Are Men More Aggressive When Masculinity is Threatened?

According to a new study, if men feel their manhood is being threatened, there may be a psychological factor that results in aggressive behavior. Jennifer K. Bosson and Joseph A. Vandello, psychologists at the University of South Florida, conducted a study that required men to perform what most people consider feminine activities. Half of the men were asked to braid hair, while the other half were asked to braid rope. When the task was completed, the men were then allowed the choice of completing a puzzle or hitting a punching bag. The men who braided the hair overwhelmingly chose to hit the punching bag. When all of the men, hair braiders and rope braiders alike, were asked to punch the bag, those who braided hair punched the bag more aggressively. When all of the men were required to braid hair and only some allowed to punch the bag, those who were not allowed to physically hit something displayed more anxiety when tested further.

The findings indicate what researchers already believed to be true. “Gender is social,” says, Bosson. “Men know this. They are powerfully concerned about how they appear in other people’s eyes.” This fear of identity crisis based on activities may lead to psychological distress when men are put in the position to act in what they perceive to be feminine ways. This effect may also explain why some men show increased anxiety and aggression when they face similar threats to manhood, like being fired or not being able to win a game or sport.

The researchers define this type of aggression as a “manhood-restoring tactic.” Bosson goes on to explain that these findings support theories relating to the psychological effects that social categorizing of gender has on the male population. Many men who identify their value with masculine activities may suffer anxiety, aggression, depression, or low self-esteem when conditions affecting their masculinity are unfavorable.

© Copyright 2011 by By John Smith, therapist in Bellingham, Washington. All Rights Reserved. Permission to publish granted to GoodTherapy.org.

The preceding article was solely written by the author named above. Any views and opinions expressed are not necessarily shared by GoodTherapy.org. Questions or concerns about the preceding article can be directed to the author or posted as a comment below.

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  • sean

    sean

    May 5th, 2011 at 4:31 AM

    Oh I see this all of the time. I am in college and when we play intramural sports it can be brutal! There are guys who will try to take you out for no reason other than they feel like you embarassed them or something. And maybe you were just playing the game but they can take it so personal especially if they feel like they have been made to look weak. Guys are much worse about retaliating for things like this than girls are.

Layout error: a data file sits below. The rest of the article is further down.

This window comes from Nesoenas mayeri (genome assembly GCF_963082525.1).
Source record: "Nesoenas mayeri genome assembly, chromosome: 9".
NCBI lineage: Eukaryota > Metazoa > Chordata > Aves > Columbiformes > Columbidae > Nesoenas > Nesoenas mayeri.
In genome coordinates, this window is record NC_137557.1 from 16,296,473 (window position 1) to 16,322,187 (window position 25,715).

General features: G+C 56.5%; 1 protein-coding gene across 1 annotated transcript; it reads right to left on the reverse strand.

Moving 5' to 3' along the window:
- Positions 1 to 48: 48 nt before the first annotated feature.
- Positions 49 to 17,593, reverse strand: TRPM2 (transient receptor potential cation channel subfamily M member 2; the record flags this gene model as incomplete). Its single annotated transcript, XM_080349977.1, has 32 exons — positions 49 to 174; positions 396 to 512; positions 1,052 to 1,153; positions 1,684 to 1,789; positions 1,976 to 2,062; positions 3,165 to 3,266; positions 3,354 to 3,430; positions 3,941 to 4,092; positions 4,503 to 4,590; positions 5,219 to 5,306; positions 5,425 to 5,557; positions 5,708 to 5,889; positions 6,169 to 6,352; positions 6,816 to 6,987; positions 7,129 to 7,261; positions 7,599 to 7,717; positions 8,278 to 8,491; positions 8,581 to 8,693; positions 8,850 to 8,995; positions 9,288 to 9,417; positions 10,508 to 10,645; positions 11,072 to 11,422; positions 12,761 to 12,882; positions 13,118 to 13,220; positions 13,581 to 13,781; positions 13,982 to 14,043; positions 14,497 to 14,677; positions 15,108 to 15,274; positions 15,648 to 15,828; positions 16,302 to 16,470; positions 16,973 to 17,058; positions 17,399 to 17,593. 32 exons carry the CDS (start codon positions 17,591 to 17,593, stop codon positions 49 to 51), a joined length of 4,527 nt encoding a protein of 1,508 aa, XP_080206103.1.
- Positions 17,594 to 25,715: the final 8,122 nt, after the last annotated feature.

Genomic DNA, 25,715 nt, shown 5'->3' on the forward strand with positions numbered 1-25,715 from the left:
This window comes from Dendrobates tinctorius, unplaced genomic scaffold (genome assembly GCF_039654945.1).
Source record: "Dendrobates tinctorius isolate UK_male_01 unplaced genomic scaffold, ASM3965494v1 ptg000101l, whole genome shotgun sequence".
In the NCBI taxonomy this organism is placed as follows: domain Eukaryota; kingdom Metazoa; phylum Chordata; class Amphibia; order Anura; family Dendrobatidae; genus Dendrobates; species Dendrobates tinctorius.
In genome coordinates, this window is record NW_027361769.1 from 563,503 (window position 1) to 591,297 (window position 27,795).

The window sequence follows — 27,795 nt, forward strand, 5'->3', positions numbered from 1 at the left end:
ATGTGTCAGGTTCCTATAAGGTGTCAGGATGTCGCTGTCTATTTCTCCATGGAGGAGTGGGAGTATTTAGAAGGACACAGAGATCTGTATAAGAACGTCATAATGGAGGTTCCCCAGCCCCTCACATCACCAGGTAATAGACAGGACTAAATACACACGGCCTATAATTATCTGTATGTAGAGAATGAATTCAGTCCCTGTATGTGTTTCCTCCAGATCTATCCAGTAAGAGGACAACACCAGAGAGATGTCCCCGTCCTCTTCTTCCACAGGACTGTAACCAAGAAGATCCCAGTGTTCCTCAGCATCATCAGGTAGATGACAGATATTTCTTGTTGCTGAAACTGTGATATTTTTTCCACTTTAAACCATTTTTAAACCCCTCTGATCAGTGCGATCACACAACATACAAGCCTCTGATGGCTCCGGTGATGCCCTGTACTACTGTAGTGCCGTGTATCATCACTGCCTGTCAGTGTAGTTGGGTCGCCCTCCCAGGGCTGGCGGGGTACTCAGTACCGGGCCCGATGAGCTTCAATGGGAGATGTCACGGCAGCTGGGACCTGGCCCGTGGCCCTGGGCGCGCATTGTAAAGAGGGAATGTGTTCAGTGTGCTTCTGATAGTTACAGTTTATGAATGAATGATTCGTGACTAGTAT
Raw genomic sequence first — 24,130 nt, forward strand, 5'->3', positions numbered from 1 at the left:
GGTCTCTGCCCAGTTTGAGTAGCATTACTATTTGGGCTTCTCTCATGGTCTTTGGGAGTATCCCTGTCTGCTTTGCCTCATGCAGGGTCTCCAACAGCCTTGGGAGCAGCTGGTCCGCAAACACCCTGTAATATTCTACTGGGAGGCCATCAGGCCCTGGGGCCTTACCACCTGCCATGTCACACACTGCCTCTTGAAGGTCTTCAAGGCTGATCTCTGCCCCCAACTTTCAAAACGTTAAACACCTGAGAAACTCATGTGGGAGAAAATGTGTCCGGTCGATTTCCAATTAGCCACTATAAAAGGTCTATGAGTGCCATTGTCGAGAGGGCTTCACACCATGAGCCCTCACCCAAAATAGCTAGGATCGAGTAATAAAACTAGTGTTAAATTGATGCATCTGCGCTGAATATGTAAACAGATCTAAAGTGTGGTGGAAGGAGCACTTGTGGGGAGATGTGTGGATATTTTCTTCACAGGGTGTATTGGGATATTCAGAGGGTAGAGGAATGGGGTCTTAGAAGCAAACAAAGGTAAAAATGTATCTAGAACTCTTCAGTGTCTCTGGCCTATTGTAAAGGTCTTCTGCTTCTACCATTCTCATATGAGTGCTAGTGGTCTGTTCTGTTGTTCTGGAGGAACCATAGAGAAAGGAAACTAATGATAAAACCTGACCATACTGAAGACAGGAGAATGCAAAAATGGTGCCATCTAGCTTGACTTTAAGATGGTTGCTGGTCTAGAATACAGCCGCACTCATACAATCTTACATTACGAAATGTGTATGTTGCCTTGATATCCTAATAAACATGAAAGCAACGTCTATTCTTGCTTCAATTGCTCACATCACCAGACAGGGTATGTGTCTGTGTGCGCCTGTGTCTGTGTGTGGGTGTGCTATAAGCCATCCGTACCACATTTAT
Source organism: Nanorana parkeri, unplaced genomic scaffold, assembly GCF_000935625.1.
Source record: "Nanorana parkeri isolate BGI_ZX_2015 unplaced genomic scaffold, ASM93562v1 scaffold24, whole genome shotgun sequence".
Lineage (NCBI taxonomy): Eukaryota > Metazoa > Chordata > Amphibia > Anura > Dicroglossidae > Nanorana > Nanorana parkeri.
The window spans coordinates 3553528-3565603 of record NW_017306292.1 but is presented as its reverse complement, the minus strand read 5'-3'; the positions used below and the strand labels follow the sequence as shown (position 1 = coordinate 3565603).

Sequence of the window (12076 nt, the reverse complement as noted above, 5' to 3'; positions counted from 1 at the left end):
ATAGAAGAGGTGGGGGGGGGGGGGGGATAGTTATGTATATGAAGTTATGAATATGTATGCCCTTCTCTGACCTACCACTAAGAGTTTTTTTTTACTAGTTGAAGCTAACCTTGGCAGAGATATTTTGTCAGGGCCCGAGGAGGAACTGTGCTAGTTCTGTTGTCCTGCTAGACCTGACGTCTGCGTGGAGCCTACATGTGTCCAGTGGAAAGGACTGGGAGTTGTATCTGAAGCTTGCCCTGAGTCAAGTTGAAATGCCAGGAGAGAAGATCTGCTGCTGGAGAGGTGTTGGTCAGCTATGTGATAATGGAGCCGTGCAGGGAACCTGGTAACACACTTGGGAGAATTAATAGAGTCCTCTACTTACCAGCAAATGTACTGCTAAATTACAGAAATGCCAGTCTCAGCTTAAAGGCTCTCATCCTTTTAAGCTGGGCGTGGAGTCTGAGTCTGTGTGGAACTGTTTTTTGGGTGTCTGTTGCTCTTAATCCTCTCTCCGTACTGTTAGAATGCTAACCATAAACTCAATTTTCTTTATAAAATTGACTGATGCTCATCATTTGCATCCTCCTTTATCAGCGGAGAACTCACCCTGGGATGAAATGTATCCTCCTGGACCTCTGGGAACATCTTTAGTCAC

• Sheryl

    Sheryl

    May 5th, 2011 at 5:52 AM

    I was going to say the exact thing Sean! I’m in high school and sometimes we get a few guys to play girls in dramas and although they do carry it off well you really have to see how manly they act after that… :)

  • Andy hick

    Andy hick

    May 6th, 2011 at 8:29 AM

    This is natural…If you give a man a non-conventional task,a task that is generally feminine then he will obviously feel the need to display his masculinity. There will definitely be feelings of his masculinity being threatened and the usual defense system comes into play.

  • Ian

    Ian

    May 10th, 2011 at 9:15 PM

    They say it takes the manliest of men to wear pink. Mainly because a guy who will doesn’t let something as simple as a color threaten his masculinity. It’s about having confidence in who you are and knowing your clothing doesn’t define you.

  • Rickie

    Rickie

    May 10th, 2011 at 11:02 PM

    I’ll admit I do a few things that aren’t considered manly, but I’m a man, I’m straight, and I have no issues with doing things that aren’t. Why? Because I’m not an idiot who thinks braiding hair suddenly alters my DNA to include more XX chromosomes. That’s laughable.

  • Kristin

    Kristin

    May 11th, 2011 at 8:17 PM

    @Rickie, completely agreed! Men who get worked up over doing a person’s hair clearly aren’t men at all. They’re just children in a playground, not men. They have serious issues they need help with, if even the idea of being perceived as less manly makes them aggressive and anxious. It reminds me of the way little boys run from girls yelling “cooties!” LOL

  • Russ

    Russ

    May 12th, 2011 at 7:08 PM

    *points at his head* “Gender is up here.”

    *points at his heart* “Orientation is right here.”

    *points at his groin* “Sex is down here.”

  • Rowen

    Rowen

    May 12th, 2011 at 7:32 PM

    What’s acceptable for one gender compared to the other is influenced by society, instincts, and physical capabilities. There is nothing instinctive about braiding hair, and thus, nothing effeminate about it. That’s society’s influence talking, and an ignorant one at that. I’m sure the Native American warriors of old didn’t feel that way about their braids!

  • Wayne

    Wayne

    May 12th, 2011 at 9:11 PM

    @Rowen, exactly! That’s what these men don’t get. Thinking aggression is a manhood restoring tactic is not a good way to go either. If your wife asks you to do a “woman’s job” like clean the house, are you going to get aggressive to “protect your manhood”? I certainly hope not! You’re pitching in to help the home run smoothly because you’re a team, not being robbed of your masculinity. Talk about insecure…

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